The Graveyard Book by Neil Gaiman: Ah yes, YA lit about death. This is a genre unto itself that I am loving. I don’t really like typical YA lit all that much, but I do like death. I really loved The Book Thief and this is also a fast favorite. I think if you like one of these two, you’ll like the other. They’re very similar in feel without being the same at all in terms of voice or plot. I’ll admit it that I’m developing a real boner for Neil Gaiman. I unabashedly love everything I’ve read that he’s ever written. I’m re-reading Anansi Boys now and it feels just as awesome as the first time. The man has got some serious skill: smart novels that feel lighter than they really are. His work is not fluff, but it reads quickly and I find myself holding back giggles should I be reading in a public place. Great stuff.
In fact, I read even MORE on vacation than I normally do, which puts me way the hell behind on my updates. I’m just going to write little blurbs as if I try to write actual entries, I’ll procrastinate from THE PRESSURE and then I’ll never update again and you will never, ever know what I’ve been reading. Think of how sad you’ll be then. (The correct answer is: VERY.)
It Sucked and Then I Cried by Heather Armstrong: I liked this more than Kat did, but I think that might be because I wasn’t expecting much more than your typical dooce-fare in book form. Also: I started reading dooce late (read: like, two years ago) and so I went back from the very beginning and read the entries chronologically, so since I wasn’t waiting in between “episodes,” it felt kind of book-like. It’s funny and sometimes insightful and was just the thing to keep me busy but not having to exert more than five brain cells while finishing my job and moving.
The English Patient by Michael Ondaatje: Since this is Kat’s favorite book, I HAD to read it. I don’t know what took me so long, really. And holy effin’ hell, it’s amazing. It’s the sort of book where I was very upset that there was an ending to the story because I just wanted Ondaatje to keep writing forever, damnit. I guess this means maybe I should read some of his other books. I’m also going to watch the movie, which I have from NetFlix, perhaps tonight. Maybe. I’m way worse about watching my NetFlix than I am about reading. Way, way worse.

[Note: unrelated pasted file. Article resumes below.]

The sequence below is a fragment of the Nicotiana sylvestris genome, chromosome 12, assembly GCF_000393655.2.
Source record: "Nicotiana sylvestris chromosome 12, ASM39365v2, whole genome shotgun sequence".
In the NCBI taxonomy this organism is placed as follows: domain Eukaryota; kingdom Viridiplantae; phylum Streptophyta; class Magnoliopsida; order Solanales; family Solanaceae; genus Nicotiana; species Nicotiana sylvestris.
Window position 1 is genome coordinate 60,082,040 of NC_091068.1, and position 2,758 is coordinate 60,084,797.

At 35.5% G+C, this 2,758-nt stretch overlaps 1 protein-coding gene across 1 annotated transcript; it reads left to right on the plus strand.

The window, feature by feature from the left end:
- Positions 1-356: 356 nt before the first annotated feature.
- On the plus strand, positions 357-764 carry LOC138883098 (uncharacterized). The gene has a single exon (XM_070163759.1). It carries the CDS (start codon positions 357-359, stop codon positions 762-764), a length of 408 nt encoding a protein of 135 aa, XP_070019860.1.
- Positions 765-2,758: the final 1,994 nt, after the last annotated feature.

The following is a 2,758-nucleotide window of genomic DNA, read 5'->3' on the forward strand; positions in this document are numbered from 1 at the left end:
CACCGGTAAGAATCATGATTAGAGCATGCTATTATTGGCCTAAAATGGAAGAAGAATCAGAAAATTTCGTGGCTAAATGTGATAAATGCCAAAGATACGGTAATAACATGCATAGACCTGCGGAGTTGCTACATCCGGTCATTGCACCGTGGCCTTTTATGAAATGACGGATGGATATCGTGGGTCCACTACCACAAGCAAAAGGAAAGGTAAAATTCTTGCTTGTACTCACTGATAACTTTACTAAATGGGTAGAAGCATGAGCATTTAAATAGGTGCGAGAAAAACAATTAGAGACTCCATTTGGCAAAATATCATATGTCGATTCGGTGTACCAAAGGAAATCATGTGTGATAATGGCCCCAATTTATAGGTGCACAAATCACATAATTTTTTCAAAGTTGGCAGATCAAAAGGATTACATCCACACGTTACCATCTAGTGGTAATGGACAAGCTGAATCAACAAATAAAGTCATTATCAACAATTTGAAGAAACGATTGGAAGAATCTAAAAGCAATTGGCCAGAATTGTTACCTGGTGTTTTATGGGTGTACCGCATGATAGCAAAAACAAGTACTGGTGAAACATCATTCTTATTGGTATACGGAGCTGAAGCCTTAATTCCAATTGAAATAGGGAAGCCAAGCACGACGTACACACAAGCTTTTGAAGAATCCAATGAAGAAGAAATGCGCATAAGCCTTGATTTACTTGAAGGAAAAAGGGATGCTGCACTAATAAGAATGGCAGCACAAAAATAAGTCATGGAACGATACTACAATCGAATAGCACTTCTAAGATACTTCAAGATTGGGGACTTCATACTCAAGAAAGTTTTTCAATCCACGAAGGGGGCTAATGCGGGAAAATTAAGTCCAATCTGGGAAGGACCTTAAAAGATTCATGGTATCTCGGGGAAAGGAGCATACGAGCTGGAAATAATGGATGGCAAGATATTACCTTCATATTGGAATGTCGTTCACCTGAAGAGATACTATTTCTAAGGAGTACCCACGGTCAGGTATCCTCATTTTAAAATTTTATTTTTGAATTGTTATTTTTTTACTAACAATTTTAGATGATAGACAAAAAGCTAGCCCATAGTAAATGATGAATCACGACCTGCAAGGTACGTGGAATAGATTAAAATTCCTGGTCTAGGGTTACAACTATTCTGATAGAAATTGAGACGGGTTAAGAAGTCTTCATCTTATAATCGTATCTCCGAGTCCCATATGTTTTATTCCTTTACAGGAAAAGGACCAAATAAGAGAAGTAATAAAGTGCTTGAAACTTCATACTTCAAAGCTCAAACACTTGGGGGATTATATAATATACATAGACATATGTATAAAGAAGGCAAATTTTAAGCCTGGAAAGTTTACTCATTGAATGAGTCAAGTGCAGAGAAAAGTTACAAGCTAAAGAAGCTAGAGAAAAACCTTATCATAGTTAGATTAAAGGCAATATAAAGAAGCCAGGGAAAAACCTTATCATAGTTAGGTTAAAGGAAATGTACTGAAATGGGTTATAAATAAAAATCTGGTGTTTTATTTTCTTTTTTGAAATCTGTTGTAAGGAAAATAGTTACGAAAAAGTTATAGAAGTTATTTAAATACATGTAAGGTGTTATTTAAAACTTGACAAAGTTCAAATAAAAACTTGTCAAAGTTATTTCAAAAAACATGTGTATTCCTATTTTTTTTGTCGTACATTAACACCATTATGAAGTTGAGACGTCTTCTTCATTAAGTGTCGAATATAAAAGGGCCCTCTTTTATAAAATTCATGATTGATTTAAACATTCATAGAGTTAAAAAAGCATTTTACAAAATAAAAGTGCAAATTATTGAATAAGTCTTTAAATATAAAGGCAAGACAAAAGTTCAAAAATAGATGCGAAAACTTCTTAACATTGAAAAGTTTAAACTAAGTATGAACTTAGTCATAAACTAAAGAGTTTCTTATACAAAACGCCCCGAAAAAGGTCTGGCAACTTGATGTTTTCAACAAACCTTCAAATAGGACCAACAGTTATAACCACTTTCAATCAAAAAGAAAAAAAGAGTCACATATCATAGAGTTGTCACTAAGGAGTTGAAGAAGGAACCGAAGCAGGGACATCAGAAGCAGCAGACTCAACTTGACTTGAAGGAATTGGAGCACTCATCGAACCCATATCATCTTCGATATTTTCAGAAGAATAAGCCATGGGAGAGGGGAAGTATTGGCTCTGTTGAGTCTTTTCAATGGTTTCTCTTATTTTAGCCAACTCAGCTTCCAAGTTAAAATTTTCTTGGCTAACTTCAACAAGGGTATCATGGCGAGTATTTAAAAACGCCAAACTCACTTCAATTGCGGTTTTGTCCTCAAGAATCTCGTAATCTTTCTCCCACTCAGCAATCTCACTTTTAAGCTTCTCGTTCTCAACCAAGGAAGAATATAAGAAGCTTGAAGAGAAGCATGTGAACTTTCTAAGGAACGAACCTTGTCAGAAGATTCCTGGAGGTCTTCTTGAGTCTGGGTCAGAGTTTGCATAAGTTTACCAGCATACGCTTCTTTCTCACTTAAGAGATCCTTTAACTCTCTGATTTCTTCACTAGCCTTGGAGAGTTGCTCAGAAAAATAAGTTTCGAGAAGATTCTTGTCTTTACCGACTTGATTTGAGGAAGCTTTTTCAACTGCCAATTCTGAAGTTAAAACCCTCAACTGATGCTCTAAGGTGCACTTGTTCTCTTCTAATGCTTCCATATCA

The Girl With the Dragon Tattoo by Steig Larsson: Ah, Swedes. My people. I read this book while I was in Portugal and didn’t have the wherewithal to read Infinite Jest (yes, I’m doing that Infinite Summer thing) while jetlagged. It was comforting to read a book with my people while being in a place that bore no resemblance whatsoever either physically or culturally to Scandihoovia. Did you know that the Portuguese don’t speak in subtext? Yeah. What’s with that? I can tell you that this book is about eight pages of subtext for each paragraph of dialog, because that’s the Swedish way. It’s very well written and the plot is intense and pretty much perfectly done. And man, the ending. I laughed my ass off at the last two pages for just how PERFECTLY SCANDINAVIAN it was. If you want to know anything about Swedes, read those two pages. That’ll do ya.
Neverwhere by Neil Gaiman: This book reminded me of what a Terry Pratchett book would be like if ratcheted up about 50 IQ points. “Sci-Fi” in that “alternate universe” sense and not the dragons and wizards sense, very very smart, and hilarious as hell. I honestly LOLed. In public. Amazing, amazing book.
Pattern Recognition by William Goldman: I read this book on the plane, and not only was it the perfect book for such a thing being as it deals extensively with travel and jetlag features prominently into the character of the protagonist, but it was so compelling that I found out that I can read an entire book in six hours. I’ve always been a fast reader and since I read for at least two hours a day at this point in my life, my reading speed is about Mach III. This isn’t skimming either, this is “notes in the margins” reading. With a break for lunch. Six hours. The downside of this is that I only brought one book on the plane and it was an EIGHT HOUR flight. TWO HOURS sans book. I nearly broke out in hives and immediately bought a book in South Station for the train ride home. And proceeded to read 100+ pages in an hour. Again, notes in the margins and everything. I win in Olympic speed-reading. So, yes, this is an excellent book and if you’re not me, you can probably make it stretch through an entire trans-Atlantic flight.